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Our NICU Story and Gratitude for the March of Dimes

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“He isn’t breathing. I’m not cutting it until I know he’s breathing.”

Those words will ring in my ears forever. My husband isn’t a yeller. In fact, he gets so annoyed when I yell his name to see where he is. So that yell haunts me.

Our son Whitman was born not breathing. We had so many plans. So many dreams for him and in those first moments of his life I felt his dreams and his life slipping away slowly. The nurse cut his umbilical chord and he was whisked away. I remember the sweetest resident who was from Iraq sat at the head of the bed and talked to me about what they were doing. At that point Jeremy and my mom had left the room and everyone who was in the waiting room had congregated outside the nursery watching to see if there was any sign of life. I asked for my phone. I did the first thing I could as a mom and I texted a respiratory therapist that worked in the NICU and asked if she was working. Luckily she was and she assembled her team and waited for the call. Every few minutes she’d text and say: There’s no call. And my heart would sink. No one was telling me what was happening so I was expecting the worst. Finally, she texted she was on her way. In that moment I felt like it was the scene in Anchorman when Ron Burgundy assembled the news team again.

They arrived and my mom came in and told me that the NICU team had him and they were getting him stabilized. The team came in about an hour later and they explained everything. I stayed at the hospital where Whitman was born for an extra couple of days. I remember the moment I walked in to see him. It was surreal. The nurse began handing me things and one thing struck my eye. It was a hat and card from our local chapter of March of Dimes. I really hadn’t heard of March of Dimes, so in my time sitting by the incubator I researched.

The March of Dimes was founded in 1938 as the National Foundation for Infantile Paralysis by Franklin D. Roosevelt. After combating polio, it became a research in the prevention of birth defects and infant mortality. However, in 2005, as preterm birth emerged as the leading cause of death for children worldwide, research and prevention of premature birth became the organization’s primary focus. They also are responsible for several vaccines and countless research on different infant issues such as: fetal alcohol syndrome, pertussis, and the need for folic acid. If it weren’t for the March of Dimes and their research into prematurity, our story with Whitman would have had a tragic ending. We would have gotten some time with him and then we would have left the hospital empty-handed with the numb what just happened feeling. We then would have had to bury him. But because of the research, when Whitman was born not breathing in a hospital ill equipped for his needs, the NICU rushed and sprung into action. They came to us. They put Whit on the proper life support. They gave him the meds he needed to stabilize. All because someone funded the research. The surfactant that was given to Whit numerous times to save his life and help his lungs was a March of Dimes find, and for that we are grateful.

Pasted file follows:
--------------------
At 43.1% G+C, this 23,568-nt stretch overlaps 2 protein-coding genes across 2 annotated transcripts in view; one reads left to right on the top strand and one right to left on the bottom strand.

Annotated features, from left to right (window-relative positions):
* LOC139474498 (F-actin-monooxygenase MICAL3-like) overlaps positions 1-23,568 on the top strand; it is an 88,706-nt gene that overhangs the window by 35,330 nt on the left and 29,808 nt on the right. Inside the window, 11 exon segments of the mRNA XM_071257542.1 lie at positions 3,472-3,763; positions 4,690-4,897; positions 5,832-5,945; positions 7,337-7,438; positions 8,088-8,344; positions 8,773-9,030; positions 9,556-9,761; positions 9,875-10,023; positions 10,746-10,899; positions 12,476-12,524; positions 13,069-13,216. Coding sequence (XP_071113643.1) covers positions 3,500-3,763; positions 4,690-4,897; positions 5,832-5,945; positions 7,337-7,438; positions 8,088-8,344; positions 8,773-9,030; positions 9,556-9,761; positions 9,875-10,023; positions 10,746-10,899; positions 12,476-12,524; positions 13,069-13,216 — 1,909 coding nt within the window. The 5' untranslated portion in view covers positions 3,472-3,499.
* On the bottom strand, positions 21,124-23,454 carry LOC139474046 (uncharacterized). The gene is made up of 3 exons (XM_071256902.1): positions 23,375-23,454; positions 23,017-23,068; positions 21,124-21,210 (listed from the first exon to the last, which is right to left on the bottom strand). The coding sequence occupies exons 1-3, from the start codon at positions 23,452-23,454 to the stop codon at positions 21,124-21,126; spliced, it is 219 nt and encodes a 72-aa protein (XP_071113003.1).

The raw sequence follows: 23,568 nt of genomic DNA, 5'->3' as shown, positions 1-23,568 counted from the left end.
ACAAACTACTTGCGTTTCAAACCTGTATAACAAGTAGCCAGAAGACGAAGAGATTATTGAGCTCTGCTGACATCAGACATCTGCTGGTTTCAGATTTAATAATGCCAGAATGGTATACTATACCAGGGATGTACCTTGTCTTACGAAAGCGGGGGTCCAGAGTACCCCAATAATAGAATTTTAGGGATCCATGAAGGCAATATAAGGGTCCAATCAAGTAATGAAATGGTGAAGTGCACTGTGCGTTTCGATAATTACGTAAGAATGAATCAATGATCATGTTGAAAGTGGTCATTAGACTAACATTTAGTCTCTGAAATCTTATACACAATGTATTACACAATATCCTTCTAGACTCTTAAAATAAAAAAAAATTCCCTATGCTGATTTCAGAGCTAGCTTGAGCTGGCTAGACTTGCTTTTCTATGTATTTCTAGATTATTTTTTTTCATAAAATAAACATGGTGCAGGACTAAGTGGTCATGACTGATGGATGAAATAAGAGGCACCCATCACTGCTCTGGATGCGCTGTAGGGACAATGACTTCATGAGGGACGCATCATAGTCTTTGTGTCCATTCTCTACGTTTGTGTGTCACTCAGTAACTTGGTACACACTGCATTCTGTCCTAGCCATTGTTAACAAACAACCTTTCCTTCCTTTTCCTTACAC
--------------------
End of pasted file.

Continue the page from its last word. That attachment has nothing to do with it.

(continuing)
The March of Dimes’ goal is having no child lost because of prematurity. When you become a parent of a one in 10 you feel that. You want to make it possible. You don’t want to see another baby suffer or a parent suffer. The NICU life is a gut-wrenching life no matter if you’re there for a day or six months. Every day it chips away at you and reminds you that you don’t have a normal life. It hits you that it shouldn’t be like that. With hormones, personal expectations and everything in between you feel like a failure. You’re not. But it’s easy to feel that way.

September is NICU Awareness month. Most people go to the hospital, give birth and go home a couple days later. Some of us start our family stories in the Neonatal Intensive Care Unit. In September we as a family pause and we thank God for our Whitman. We thank God for our team who saved him. We thank God for our family who took shifts watching over Whit and me while we were separated. The ones who made food, the ones who finished Whit’s nursery and bought us baby gear that we needed because we were so unprepared. We take nothing about Whitman for granted. There were moments when we didn’t know if we’d be bringing Whit home. It was hard to wrap our minds around.

Because of the March of Dimes, Whitman had a fighting chance. In the last 10 years their research has equipped NICU’s around the country to help give those born too soon a fighting chance. We are grateful. While we have a success story, I know personally some Mamas whose stories ended differently. On this day we stand by you. We fight with you. We give you all the love and hugs. We wish we could take your pain away. Please know you’re a warrior and so was your sweet babe. This is not your fault. It’s just something sadly unfair that happened.

We are grateful for the March of Dimes, and in this time of reflection of our NICU experience we hold tight to the hope that no baby will born too soon. That no parent will have to live the hard time that we had in Whitman’s start. Let’s change the world for the next generation of tiny humans.

Originally published: September 17, 2021
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